Use this URL to cite or link to this record in EThOS: http://ethos.bl.uk/OrderDetails.do?uin=uk.bl.ethos.718440
Title: Quantification of uncertainty in probabilistic safety analysis
Author: El-Shanawany, Ashraf Ben Mamdouh
Awarding Body: Imperial College London
Current Institution: Imperial College London
Date of Award: 2016
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Abstract:
This thesis develops methods for quantification and interpretation of uncertainty in probabilistic safety analysis, focussing on fault trees. The output of a fault tree analysis is, usually, the probability of occurrence of an undesirable event (top event) calculated using the failure probabilities of identified basic events. The standard method for evaluating the uncertainty distribution is by Monte Carlo simulation, but this is a computationally intensive approach to uncertainty estimation and does not, readily, reveal the dominant reasons for the uncertainty. A closed form approximation for the fault tree top event uncertainty distribution, for models using only lognormal distributions for model inputs, is developed in this thesis. Its output is compared with the output from two sampling based approximation methods; standard Monte Carlo analysis, and Wilks’ method, which is based on order statistics using small sample sizes. Wilks’ method can be used to provide an upper bound for the percentiles of top event distribution, and is computationally cheap. The combination of the lognormal approximation and Wilks’ Method can be used to give, respectively, the overall shape and high confidence on particular percentiles of interest. This is an attractive, practical option for evaluation of uncertainty in fault trees and, more generally, uncertainty in certain multilinear models. A new practical method of ranking uncertainty contributors in lognormal models is developed which can be evaluated in closed form, based on cutset uncertainty. The method is demonstrated via examples, including a simple fault tree model and a model which is the size of a commercial PSA model for a nuclear power plant. Finally, quantification of “hidden uncertainties” is considered; hidden uncertainties are those which are not typically considered in PSA models, but may contribute considerable uncertainty to the overall results if included. A specific example of the inclusion of a missing uncertainty is explained in detail, and the effects on PSA quantification are considered. It is demonstrated that the effect on the PSA results can be significant, potentially permuting the order of the most important cutsets, which is of practical concern for the interpretation of PSA models. Finally, suggestions are made for the identification and inclusion of further hidden uncertainties.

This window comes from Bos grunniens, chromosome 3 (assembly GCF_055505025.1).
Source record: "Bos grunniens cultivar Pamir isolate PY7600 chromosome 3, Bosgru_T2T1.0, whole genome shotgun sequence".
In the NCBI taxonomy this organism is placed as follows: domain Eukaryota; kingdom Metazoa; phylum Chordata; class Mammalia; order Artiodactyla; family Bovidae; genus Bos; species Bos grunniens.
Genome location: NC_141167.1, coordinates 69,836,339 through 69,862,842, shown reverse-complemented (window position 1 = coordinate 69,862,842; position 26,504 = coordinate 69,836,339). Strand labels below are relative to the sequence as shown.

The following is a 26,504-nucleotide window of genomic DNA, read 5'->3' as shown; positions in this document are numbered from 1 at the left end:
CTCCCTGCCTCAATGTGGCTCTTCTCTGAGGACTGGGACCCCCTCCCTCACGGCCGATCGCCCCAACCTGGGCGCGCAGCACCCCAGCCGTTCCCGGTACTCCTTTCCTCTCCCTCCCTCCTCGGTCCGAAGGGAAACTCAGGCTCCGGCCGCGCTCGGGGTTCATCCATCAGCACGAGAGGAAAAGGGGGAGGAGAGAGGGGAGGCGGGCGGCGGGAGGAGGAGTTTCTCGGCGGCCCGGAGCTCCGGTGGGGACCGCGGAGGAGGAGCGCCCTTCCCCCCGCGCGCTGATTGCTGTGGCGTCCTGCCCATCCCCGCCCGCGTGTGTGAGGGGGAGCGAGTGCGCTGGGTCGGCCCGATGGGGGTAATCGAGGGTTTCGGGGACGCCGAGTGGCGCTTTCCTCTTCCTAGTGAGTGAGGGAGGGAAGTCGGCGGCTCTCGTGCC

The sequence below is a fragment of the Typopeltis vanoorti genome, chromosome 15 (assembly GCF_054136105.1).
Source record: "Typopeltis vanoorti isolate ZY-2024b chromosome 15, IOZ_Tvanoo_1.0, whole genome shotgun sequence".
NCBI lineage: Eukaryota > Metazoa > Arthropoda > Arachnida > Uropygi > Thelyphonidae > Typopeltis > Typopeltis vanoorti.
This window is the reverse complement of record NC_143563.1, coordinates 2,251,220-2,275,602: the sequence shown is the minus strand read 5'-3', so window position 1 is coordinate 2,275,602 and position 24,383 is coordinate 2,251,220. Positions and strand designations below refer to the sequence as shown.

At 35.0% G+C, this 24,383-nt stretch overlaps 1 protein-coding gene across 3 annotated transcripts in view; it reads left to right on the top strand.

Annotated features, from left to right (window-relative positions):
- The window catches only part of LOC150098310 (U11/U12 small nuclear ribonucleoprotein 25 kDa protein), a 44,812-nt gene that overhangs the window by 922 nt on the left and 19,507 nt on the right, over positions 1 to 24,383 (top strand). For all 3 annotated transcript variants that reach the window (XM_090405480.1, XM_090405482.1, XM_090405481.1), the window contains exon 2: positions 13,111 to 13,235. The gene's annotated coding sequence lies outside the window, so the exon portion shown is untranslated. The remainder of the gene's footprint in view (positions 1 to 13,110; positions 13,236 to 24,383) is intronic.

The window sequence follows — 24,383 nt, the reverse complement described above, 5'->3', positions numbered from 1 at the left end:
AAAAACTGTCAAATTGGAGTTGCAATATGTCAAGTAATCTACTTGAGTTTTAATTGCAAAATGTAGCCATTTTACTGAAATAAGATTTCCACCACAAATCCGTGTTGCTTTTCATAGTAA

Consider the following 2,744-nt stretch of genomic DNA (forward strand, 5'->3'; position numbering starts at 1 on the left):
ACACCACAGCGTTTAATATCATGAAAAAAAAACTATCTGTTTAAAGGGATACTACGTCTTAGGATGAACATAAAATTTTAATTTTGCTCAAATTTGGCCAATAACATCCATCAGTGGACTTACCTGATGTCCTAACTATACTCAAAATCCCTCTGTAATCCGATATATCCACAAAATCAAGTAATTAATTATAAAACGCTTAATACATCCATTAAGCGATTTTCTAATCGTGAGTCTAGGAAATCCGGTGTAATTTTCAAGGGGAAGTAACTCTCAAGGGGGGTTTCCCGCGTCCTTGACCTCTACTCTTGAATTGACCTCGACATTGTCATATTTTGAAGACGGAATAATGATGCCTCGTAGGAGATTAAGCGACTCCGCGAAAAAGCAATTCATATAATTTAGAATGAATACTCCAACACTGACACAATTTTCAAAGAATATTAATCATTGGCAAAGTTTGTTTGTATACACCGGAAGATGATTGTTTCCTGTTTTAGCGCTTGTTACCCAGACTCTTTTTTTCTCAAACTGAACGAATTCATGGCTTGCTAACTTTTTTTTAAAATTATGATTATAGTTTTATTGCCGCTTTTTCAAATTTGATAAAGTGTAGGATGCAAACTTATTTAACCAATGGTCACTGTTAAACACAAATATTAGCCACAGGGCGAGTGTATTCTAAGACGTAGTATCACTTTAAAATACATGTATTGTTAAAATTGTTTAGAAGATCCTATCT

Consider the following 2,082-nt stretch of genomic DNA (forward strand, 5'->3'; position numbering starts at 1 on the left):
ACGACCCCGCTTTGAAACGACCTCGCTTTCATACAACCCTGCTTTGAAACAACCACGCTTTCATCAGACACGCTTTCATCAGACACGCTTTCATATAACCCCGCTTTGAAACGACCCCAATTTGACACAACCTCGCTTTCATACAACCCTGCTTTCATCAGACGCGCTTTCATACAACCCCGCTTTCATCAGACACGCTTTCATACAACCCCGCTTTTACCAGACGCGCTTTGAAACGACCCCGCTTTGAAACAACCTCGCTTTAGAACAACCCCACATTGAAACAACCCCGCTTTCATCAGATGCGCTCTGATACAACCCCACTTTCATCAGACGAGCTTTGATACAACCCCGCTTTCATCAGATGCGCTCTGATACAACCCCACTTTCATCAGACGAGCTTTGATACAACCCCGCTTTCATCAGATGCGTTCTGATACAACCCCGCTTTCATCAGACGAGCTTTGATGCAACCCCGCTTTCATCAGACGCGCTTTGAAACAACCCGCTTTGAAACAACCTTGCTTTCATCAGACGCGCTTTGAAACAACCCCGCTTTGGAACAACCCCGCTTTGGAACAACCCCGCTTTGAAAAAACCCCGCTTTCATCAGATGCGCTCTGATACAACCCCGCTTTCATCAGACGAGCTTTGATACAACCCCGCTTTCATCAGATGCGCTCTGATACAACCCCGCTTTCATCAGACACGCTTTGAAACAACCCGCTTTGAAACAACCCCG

Supervisor: Walker, Simon Sponsor: Not available
Qualification Name: Thesis (D.Eng.) Qualification Level: Doctoral
EThOS ID: uk.bl.ethos.718440  DOI: Not available
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